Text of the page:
YouTuber Carl Benjamin, of the channel Sargon of Akkad, is asking to be awarded attorney’s fees in a case resulting from a lawsuit brought on by fellow YouTuber Akilah Hughes, that he has in the meantime won.
Previously, Hughes lost her copyright infringement lawsuit filed in the US against Benjamin, a UK-based creator.
The two fall on the opposite sides of the liberal vs. conservative divide, and the online and legal row between them erupted in the aftermath of the 2016 US presidential election.
But after a US judge recently ruled to dismiss Hughes’ allegations, Benjamin decided to sue for legal costs, asking to be awarded a total of some $39,000.
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In summarizing the case, the filing mentions that Hughes – a Hillary Clinton supporter – is a YouTube celebrity who was been publicly mocked for her political opinions by Benjamin; the way he did this was to use Hughes’ own video recorded during Clinton’s election night party in New York City.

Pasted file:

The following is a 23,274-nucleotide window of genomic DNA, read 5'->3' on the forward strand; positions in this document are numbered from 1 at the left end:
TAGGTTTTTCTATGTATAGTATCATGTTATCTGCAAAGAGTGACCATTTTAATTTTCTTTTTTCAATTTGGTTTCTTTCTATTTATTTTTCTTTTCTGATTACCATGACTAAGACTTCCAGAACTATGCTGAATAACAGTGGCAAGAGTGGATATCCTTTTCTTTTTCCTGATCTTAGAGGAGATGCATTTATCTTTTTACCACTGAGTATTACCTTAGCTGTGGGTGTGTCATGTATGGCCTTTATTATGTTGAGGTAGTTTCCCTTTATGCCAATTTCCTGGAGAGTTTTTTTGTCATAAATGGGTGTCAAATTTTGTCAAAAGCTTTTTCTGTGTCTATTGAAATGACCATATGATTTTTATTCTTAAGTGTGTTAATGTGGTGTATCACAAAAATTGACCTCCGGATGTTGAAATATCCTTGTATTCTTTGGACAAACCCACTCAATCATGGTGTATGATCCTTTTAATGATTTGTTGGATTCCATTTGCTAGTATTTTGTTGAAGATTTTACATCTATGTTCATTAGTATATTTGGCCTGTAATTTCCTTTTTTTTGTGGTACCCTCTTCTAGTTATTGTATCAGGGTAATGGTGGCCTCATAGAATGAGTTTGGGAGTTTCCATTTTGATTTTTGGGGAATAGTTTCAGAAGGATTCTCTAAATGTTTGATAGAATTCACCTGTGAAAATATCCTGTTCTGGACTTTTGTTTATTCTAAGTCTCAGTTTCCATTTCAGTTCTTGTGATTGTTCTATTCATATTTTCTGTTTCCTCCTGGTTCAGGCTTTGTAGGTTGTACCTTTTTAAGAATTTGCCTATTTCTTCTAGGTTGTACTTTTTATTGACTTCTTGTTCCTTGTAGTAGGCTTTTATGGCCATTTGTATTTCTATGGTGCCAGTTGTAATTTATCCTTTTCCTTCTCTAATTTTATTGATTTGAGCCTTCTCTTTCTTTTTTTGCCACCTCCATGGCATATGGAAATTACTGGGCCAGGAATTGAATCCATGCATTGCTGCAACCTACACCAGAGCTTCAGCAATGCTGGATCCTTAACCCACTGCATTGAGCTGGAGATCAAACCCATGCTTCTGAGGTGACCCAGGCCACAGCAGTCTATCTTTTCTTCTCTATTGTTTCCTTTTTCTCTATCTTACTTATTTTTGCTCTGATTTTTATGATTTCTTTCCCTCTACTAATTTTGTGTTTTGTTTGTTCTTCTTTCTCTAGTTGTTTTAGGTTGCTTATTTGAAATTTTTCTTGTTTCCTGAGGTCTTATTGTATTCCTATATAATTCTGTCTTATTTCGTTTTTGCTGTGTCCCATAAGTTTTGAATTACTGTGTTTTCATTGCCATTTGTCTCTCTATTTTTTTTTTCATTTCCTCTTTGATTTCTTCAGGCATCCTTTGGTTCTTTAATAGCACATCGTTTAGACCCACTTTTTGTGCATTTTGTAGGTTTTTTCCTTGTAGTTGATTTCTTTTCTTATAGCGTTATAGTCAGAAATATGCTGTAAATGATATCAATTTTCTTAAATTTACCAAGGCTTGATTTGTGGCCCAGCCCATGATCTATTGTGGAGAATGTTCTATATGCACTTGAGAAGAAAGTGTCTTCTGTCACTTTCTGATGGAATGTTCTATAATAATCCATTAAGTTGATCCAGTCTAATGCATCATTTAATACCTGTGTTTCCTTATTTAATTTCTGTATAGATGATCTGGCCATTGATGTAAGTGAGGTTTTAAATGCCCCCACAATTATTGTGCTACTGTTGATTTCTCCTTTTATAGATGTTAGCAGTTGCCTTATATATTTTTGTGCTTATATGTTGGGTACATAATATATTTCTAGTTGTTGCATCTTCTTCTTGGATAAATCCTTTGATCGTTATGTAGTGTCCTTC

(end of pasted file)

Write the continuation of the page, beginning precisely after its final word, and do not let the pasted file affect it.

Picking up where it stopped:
Hughes responded by claiming copyright breach, but Benjamin defended himself citing the fair use protection, an argument that the court eventually accepted as valid.
One detail from the ruling was that the judge found that although Benjamin did not add any of his own commentary to his own video, based off of clips that had been posted by Hughes – the power of editing sufficed to produce a new expression of an idea – in other words, what is protected under US copyright law as transformative work.
The crux of Benjamin’s argument has been that the lawsuit against him was essentially “weaponizing” the copyright law in order to win a political argument and exact ideological revenge – rather than actually make a valid copyright claim.
The filing reads:
“As part of the same tactics, Plaintiff later publicly suggested on Twitter that she had “reported” Defendant’s “hate content” to Patreon in an attempt to have Sargon banned. And, in keeping with her strategy to repurpose copyright law as viewpoint-based censorship, she reblogged with apparent approval a suggestion to “drown out fascists” not by criticizing their viewpoint, but rather by “bring[ing] a speaker [to] play copyrighted music at their rallies cause it will be easy to report their videos & get them taken down … .”
All that’s left now is to see whether or not this multi-year saga will have its conclusion in the court awarding Benjamin the legal fees as well – but much more importantly, if the case might discourage future attempts to (ab)use copyright law as a weapon against political opponents on the internet.
Read the supporting argument to the filing here.